4.  The Mitten by Jan Brett Ages 2 to 5.  And old folk story from the Ukraine, this is the story of a lost mitten, and the creatures who live in it to stay warm all season long.  Like the Lion and the Mouse, there are many tellings of this tale, but this is my favorite for the illustrations.

5.  The Lorax by Dr. Seuss. Ages 3 to Adult.  I know, I know, this entry is sort of ‘duh’, but it would be wrong to leave off this story, with its wonderful pictures, and important message.  Leave it to Dr. Seuss to take a serious moral and make it whimsical and entertaining… without diminishing its importance.

6.  Red Sings from Treetops by Joyce Sidman/Illustrated by Pamela Zagarenski Ages 4 to 8.  I am delighted by this one, which I only just discovered!  It tells the story of the seasons through their colors, in language that is both lyrical and informative.

7.  The Waterhole by Graeme Base. Age 3 to Adult.  First off, let me just say that I am a fan of every book Graeme Base has ever done.  They are beautiful and entertaining to look at with more on each page than the eye can absorb in one sitting… you can read a Graeme Base book three times in a row and see new things each time.  This book is a counting book, involving animals from all over the world that come to share a watering hole… which grows smaller and smaller as time passes…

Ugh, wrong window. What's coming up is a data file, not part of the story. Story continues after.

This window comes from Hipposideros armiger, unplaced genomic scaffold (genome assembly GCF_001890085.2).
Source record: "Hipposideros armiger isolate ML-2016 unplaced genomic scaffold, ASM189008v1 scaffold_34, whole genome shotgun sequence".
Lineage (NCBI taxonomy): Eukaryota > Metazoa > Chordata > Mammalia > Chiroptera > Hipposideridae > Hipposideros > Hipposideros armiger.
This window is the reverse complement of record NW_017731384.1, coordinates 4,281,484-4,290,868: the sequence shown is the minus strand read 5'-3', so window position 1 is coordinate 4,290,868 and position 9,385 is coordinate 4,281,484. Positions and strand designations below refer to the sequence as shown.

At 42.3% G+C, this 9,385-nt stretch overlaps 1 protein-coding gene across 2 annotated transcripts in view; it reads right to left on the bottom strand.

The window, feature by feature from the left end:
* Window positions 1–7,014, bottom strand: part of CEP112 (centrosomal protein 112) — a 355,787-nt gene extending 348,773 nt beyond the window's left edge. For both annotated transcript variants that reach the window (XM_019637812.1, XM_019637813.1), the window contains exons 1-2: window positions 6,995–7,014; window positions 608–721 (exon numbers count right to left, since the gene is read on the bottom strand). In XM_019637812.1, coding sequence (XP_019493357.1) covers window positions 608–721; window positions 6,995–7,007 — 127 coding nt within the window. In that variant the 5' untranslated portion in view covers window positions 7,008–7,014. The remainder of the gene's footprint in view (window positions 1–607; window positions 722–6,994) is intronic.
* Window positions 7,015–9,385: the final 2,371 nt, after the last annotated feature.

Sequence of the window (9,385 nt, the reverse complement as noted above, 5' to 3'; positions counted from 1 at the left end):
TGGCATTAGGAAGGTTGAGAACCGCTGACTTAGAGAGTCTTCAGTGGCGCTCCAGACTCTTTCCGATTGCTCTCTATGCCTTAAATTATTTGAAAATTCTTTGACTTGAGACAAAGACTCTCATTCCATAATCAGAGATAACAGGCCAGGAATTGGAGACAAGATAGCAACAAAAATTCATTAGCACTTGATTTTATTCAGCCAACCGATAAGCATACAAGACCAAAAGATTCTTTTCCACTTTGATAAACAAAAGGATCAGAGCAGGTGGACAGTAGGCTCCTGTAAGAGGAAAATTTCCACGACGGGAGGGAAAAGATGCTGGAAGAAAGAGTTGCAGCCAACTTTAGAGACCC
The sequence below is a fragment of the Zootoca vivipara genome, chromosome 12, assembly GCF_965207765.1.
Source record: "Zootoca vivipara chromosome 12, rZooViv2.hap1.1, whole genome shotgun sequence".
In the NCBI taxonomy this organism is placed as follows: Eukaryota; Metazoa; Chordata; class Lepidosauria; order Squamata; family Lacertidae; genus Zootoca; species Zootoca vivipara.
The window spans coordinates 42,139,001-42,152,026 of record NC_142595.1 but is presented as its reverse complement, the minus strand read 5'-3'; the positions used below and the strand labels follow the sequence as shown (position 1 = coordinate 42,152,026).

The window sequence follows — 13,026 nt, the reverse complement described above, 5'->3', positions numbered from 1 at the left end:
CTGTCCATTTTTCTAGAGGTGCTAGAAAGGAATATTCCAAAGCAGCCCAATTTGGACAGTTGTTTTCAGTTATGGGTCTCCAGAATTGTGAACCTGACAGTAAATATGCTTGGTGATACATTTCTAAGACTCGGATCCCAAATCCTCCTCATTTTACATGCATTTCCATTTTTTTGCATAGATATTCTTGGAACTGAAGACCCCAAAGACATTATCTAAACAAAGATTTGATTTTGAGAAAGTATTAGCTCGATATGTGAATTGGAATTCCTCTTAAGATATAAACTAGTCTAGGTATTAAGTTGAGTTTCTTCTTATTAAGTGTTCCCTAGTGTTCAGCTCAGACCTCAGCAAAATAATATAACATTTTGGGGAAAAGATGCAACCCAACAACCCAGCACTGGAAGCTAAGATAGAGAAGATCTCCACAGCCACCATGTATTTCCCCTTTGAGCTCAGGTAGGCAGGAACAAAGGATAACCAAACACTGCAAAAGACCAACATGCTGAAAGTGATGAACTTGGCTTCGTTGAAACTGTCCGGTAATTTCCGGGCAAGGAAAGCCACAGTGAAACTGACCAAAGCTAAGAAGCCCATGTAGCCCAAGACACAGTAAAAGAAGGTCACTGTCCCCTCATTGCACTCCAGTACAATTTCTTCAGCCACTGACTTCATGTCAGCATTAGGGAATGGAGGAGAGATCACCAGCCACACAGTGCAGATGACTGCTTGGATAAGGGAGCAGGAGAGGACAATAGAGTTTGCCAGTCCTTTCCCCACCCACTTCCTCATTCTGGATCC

8.  In November by Cynthia Rylant/Illustrated by Jill Kastner. Age 4 to 7.  I like this book because of the feeling it evokes in the pictures and story, perfectly capturing the mood of early winter, when animals hibernate and friends spend time indoors together.  Focusing on only one season, this book is a gentle and easy book for kids who are learning to read.

9.  The Giving Tree by Shel Silverstein. Age 4 to 9.  The older I get, the more meaningful this book is to me.  Is that strange?  This book is simple and poignant–not so much about nature at large, but about the relationship between a boy and a bountiful tree.  I love the passing of time in this book.  The message is subject to some interpretation, but to me the message is about how easy it is to take, and how careful we must be–especially with things like trees.

10.  In the Small Small Pond by Denise Fleming. Ages 2 to 6.  A wonderful introduction to pond life through the seasons (from the little things, to the big geese), complete with lively pictures, and wonderful rhymes.  There’s actually another of these that I like called In the Tall Tall Grass.